Frequency of posting is a key factor to your IG gaining traction - ideally you’ll want to aim for posting about 4-5 times a day. It’s important to do some experimentation to see what times in the day get the best responses from your posts and then try to use these time windows consistently.
Tip: Using stories rather than posts can have more impact as they appear in date order in your followers feeds.
Next comes the networking bit - while you can just post in isolation, it takes a lot longer for your feed to be noticed if you don’t also reach out and engage. You’ll want to be commenting on other Instagrammers posts, and using contests and shoutouts to start being noticed.
Tip: An easy first step into networking is to search for some of your tags and find others using it: like their photos and leave a short meaningful comment where it makes sense.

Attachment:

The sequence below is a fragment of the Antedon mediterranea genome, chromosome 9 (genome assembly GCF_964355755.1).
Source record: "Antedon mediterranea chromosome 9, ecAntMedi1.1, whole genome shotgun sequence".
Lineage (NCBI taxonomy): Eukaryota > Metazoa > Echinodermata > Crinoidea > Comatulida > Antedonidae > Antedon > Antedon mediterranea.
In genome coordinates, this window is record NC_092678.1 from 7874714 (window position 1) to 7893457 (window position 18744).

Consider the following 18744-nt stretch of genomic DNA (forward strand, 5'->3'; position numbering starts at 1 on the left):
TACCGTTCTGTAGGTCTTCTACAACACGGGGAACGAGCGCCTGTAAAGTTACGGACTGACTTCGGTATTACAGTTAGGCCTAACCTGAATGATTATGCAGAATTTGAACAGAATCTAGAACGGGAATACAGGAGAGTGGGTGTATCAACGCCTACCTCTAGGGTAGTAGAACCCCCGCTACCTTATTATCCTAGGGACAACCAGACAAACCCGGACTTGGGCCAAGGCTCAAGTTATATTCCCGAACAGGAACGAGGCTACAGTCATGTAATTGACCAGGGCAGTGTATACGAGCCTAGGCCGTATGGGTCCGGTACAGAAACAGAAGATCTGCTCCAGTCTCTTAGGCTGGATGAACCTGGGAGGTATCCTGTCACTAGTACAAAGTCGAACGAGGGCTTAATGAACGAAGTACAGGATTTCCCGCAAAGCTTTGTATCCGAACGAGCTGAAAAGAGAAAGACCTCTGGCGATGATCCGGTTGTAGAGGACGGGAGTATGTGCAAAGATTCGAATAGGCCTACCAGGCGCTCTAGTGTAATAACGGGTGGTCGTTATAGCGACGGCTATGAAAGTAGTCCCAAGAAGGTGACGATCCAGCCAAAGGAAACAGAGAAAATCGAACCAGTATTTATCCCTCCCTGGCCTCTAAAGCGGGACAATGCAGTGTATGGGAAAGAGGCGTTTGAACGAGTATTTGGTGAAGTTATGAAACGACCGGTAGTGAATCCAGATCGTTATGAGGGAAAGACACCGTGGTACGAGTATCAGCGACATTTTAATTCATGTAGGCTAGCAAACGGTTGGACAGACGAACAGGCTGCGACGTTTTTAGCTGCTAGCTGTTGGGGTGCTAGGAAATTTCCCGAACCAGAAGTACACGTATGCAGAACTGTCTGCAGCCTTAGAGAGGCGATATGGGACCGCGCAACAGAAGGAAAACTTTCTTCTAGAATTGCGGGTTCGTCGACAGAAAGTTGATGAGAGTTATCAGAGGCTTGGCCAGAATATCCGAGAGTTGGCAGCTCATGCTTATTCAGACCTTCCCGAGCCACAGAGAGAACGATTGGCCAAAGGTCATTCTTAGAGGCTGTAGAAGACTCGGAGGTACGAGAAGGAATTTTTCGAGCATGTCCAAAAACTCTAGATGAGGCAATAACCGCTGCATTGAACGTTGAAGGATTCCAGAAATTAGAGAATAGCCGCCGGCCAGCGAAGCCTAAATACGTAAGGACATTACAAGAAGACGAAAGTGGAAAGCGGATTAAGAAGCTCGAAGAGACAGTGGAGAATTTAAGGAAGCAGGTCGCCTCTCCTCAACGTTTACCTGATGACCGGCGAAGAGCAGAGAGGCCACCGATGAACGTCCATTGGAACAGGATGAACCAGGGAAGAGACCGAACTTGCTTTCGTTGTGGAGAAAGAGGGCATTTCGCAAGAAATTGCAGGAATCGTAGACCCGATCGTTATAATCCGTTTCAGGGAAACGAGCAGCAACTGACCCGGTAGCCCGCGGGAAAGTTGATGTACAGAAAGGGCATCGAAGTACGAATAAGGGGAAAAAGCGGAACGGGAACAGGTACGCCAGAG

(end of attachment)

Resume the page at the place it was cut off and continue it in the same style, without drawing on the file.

Above all else, aim for genuine interactions. Make sure you always respond to any comments made on your posts and stories too.
If you see someone that might look like they would be interested in your product, follow their feed as they may return the favor and check out your profile in the process. Also, it’s a great idea to find others making similar products - they can be a good source of inspiration and you can see how they market their own products.
Advanced IG Techniques
Once you have a regular posting pattern down, you can then start investigating other initiatives to try and ramp up those followers. Some popular strategies to investigate include Instagram Loop Giveaways and Engagement Pods. Contacting known influencers to represent your brand can also be a great strategy if you can find a good fit between their content and your products.